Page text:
Meet Steve Rai, Deputy Chief of the Vancouver Police Department

Deputy Chief Steve Rai Photo: Ray Hudson
Deputy Chief Steve Rai, talks about his role in one of Canada’s premier police agencies. Photo: Ray Hudson
Deputy Chief Steve Rai, talks about his role in one of Canada’s premier police agencies.
Photo: Ray Hudson

by Ray Hudson

Vancouver: Last week we met Adam Palmer, Vancouver’s Police. This week, in part two of the series, we meet Deputy Chief Steve Rai.

Asian Journal: What motivated you to become a police officer and what gets you up each day to come to work?

Steve Rai: As a teenager, you go through that career search in high school and they line you up on those computer programs to help you choose. I grew up in Kitsilano, playing sports at the secondary school level, but even though I was looking for a career, at that age you don’t really know what you want to do. But I knew I liked team sports and that type of environment where there was a lot of camaraderie and common purpose. My school liaison (police) officers were a big influence on me, in fact, some of them were my coaches. I was walking down the hallway after one of these guidance classes where I’d done one of those career choice programs, and it occurred to me, ‘why not policing?’ Whenever I heard a siren, I would run down to the corner to see what was happening, but never thought I could be doing that. Then, when I was about sixteen, I thought, “I can do that”. I did have an interest in becoming a pilot, and for a while these careers were neck and neck, but right after I came out of university, I chose policing and I never looked back.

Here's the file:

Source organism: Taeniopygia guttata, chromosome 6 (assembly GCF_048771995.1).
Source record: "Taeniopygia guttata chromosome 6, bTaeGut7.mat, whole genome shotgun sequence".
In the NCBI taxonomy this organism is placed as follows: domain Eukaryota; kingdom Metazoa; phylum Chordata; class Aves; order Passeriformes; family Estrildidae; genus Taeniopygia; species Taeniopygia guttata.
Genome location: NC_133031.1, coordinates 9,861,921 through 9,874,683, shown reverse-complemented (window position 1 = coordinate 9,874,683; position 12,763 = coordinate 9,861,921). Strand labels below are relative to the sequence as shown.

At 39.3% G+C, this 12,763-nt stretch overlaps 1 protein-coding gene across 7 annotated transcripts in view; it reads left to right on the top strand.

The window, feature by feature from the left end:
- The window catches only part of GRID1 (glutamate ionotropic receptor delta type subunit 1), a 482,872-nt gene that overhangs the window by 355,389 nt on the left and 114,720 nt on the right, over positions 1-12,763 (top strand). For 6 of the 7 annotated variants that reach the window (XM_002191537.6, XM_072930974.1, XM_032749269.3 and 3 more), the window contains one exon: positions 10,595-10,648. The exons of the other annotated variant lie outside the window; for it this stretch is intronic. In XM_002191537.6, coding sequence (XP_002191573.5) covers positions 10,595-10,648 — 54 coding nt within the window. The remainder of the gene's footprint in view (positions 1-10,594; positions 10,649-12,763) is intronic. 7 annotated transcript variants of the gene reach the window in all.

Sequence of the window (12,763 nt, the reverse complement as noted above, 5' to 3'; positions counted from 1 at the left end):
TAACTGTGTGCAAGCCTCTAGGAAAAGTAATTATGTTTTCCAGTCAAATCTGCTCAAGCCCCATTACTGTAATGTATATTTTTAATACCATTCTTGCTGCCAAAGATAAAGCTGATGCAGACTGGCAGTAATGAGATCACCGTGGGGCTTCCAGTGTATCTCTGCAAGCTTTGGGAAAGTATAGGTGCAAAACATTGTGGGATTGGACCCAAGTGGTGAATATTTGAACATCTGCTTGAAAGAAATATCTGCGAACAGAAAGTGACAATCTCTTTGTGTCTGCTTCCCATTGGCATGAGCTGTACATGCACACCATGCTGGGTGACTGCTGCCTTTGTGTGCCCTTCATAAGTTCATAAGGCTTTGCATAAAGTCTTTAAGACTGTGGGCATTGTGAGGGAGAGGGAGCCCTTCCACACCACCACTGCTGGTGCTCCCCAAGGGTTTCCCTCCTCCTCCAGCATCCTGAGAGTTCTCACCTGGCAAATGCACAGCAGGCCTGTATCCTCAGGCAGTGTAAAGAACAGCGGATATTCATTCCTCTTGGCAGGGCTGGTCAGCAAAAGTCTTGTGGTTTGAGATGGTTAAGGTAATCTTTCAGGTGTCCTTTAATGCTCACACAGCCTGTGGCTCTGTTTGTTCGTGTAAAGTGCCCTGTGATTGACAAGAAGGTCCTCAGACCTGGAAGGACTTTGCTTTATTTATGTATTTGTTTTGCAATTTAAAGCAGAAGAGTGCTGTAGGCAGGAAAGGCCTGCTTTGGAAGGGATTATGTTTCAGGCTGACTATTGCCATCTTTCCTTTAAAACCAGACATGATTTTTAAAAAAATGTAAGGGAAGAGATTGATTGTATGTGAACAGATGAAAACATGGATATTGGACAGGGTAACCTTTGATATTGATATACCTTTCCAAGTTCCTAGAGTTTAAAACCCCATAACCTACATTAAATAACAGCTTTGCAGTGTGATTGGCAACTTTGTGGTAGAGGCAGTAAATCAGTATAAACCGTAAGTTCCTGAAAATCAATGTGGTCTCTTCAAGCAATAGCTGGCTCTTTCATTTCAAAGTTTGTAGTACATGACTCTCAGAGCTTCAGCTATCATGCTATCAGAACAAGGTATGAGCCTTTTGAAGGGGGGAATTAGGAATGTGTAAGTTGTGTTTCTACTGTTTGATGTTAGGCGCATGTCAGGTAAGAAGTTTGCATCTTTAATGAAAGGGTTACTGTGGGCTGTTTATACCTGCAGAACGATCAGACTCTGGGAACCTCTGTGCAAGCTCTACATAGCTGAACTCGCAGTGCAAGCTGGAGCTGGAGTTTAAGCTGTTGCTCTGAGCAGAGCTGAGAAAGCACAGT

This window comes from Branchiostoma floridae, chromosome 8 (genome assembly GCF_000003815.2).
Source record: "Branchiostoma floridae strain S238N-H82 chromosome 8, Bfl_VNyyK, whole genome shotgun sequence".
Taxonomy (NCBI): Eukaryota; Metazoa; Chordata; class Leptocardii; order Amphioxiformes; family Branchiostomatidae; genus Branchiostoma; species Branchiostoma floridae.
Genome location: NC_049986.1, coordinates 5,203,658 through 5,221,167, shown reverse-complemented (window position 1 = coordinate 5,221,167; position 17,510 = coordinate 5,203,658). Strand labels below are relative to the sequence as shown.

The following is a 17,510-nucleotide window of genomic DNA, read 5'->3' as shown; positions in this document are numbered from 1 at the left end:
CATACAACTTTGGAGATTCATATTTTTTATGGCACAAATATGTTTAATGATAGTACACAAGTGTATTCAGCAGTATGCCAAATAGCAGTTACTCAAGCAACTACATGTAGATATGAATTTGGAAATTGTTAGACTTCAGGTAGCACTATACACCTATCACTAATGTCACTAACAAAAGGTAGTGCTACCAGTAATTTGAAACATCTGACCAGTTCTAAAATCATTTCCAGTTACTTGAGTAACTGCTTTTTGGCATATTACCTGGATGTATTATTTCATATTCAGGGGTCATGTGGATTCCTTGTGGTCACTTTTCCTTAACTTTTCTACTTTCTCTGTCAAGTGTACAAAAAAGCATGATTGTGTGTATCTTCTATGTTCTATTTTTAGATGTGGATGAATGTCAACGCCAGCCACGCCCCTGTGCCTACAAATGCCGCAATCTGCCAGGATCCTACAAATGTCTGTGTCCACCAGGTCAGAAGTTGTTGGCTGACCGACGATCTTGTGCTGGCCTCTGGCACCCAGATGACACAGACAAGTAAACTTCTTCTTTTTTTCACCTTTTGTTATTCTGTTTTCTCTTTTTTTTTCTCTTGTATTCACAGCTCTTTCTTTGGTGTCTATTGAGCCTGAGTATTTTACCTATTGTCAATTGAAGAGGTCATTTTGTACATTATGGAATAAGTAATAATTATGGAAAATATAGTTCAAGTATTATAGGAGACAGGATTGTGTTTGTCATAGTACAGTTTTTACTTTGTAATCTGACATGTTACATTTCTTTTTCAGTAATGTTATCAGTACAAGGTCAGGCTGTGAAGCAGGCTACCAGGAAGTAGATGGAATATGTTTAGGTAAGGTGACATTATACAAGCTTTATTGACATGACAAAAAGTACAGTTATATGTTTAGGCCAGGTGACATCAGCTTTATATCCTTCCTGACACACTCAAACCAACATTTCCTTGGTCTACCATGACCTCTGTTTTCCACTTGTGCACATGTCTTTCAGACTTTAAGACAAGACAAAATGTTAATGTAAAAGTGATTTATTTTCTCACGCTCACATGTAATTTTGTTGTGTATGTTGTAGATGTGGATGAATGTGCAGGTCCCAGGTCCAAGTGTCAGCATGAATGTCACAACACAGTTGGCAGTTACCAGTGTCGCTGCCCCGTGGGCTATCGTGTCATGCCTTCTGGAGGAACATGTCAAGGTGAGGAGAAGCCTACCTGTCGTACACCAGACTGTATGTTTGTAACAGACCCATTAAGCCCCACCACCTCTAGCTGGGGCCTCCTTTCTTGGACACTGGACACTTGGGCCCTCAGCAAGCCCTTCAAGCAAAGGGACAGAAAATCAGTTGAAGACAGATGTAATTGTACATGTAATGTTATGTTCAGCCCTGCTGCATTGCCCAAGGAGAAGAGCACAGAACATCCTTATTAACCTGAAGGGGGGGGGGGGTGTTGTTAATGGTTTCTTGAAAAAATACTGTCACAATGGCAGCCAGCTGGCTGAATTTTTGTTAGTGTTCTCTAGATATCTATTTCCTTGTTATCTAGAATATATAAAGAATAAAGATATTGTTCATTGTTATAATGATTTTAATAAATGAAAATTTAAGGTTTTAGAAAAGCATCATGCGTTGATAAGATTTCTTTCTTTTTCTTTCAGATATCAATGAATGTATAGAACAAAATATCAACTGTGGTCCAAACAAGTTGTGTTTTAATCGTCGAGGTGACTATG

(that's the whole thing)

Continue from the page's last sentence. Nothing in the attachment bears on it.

It’s been everything I thought it would be, and there have been so many mini careers in the twenty-five years. I’d do a job for two to three years, then something else would come along and I’d step up for it. When I look back, I wonder how I got through it. I literally remember the day I was sworn in and the staff sergeant saying, “enjoy your career, the time will go so quickly.” I still remember thinking ‘aw come on, thirty years is going to go slowly’ but here I am twenty-five years later, and it’s gone by in a flash. What’s more, I’d be proud if my kids came into policing.

As far as highlights for me, I was in recruiting for a number of years, as the investigator, the sergeant, and the inspector in charge. Now I’ve been promoted to Deputy Chief, which includes recruiting as one of my portfolios. So far, I’ve probably signed-off on five or six hundred current police officers. If I’m walking down the hall and see four constables, I can say I will have had a hand in at least three of them. I’ve had a direct hand in selecting the personalities for the proper fit in shaping the department. I believe there’s nothing more important for the force than the candidate you select right at the start because it impacts the public as well as the department.